“The next Buddha is community” – Thich Nhat Hahn

Can the world be saved?

I’m split. One half of me is a realist and thus agnostic. This part sees God and the Devil, neck-to-neck. The Devil surges ahead – DT rolls back environmental regulations, mental illness spikes among teens, wildfires blaze across the West coast – and I don’t want to leave my bed in the morning. We’re all dead, and Americans are (mostly) to blame. But then – amazing! – God makes a come-back: Christine Blasey Ford, new research on the pervasiveness of trauma, new voices of Indigenous resurgence, and – can it be? – cops are learning mindfulness. I bounce as I walk and the sky is atomic blue.

Back and forth it goes. Who can say who’s winning? The potential “data” to draw on at any one moment is infinite and infinitely subjective. From this point of view, until we literally explode the planet, all we can really say is the stakes keep ratcheting up. The world may not be getting “better” or “worse,” but it is definitely getting more intense and complex.

But I have another side too, an inner optimist. This optimist knows something my realist doesn’t: that hope galvanizes action more effectively than despair. It feels good to hope, and it feels even better to imagine we’re acting on the right side of history.

The movement my optimist is most excited about is this: all around the world, in millions of separate cultural and social niches, people are learning to take more responsibility for themselves. They are opening themselves to external feedback, they are examining their own biases, they are beginning to understand the intimate link between the care we extend ourselves and the care we offer others. This is a movement of sanity. And the explosion of research and interest in meditation and personal growth practices – both contemplative and secular – lie at its very heart.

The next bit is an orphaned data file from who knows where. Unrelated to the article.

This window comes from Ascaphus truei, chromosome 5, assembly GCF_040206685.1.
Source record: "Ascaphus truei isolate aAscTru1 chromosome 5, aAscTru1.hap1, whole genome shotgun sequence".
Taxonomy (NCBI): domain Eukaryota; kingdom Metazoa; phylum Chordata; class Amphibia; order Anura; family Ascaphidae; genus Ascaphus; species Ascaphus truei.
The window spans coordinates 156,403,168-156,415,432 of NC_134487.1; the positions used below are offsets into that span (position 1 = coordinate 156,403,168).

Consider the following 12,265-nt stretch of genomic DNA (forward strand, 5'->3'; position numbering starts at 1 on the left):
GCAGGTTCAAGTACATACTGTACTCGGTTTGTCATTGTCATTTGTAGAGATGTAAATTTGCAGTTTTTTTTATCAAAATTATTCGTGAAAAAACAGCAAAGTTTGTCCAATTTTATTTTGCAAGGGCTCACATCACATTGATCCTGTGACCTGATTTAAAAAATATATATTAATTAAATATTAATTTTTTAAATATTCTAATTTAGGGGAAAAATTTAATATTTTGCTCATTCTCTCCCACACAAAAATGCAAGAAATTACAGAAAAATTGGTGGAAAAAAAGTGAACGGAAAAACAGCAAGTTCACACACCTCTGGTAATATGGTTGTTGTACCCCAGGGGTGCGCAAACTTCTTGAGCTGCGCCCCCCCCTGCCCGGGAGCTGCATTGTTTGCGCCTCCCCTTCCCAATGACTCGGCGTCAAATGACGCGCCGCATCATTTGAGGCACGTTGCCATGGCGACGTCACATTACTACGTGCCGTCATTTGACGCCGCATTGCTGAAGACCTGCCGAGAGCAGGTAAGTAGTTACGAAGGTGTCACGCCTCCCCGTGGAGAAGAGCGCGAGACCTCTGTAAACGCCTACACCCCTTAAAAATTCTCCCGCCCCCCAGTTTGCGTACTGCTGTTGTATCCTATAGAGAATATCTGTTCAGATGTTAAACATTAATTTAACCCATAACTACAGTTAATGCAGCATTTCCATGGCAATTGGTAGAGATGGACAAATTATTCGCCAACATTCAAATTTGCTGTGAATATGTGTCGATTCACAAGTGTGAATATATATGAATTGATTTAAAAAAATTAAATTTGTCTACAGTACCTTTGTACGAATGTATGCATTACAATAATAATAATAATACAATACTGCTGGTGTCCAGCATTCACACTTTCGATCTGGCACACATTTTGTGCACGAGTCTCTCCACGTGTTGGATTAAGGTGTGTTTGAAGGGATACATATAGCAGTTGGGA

And the CEC is doing its part. We just finished version 1.0 of our “Community Activation Start-Up Kit,” available for free here. The idea of this kit is to inspire people around the world to start up their own community practice groups, in a way that’s unique to them and uniquely responsive to their local needs and context. We share our own best practices about how to write and guide meditation, suggestions for how to work with different meditation and community-related challenges, plus other practical logistical information and the usual smattering of terrible jokes.

The kit is incomplete (for example, I’m still working on the trauma-sensitive mindfulness section- I missed my deadline!) But that’s fine, it’s all a work-in-progress, one that depends on you for feedback about what you’d like to see more of. So please have a look, and let us know what you need to start your own group.

I’ll leave the final word to Thomas Merton; his answer to external-facing activists impatient with inner-work:

“He who attempts to act and do things for others or for the world without deepening his own self-understanding, freedom, integrity and capacity to love, will not have anything to give others. He will communicate to them nothing but the contagion of his own obsessions, his aggressiveness, his ego-centred ambitions, his delusions about ends and means, his doctrinaire prejudices and ideas.” –  Thomas Merton, Contemplation in a World of Action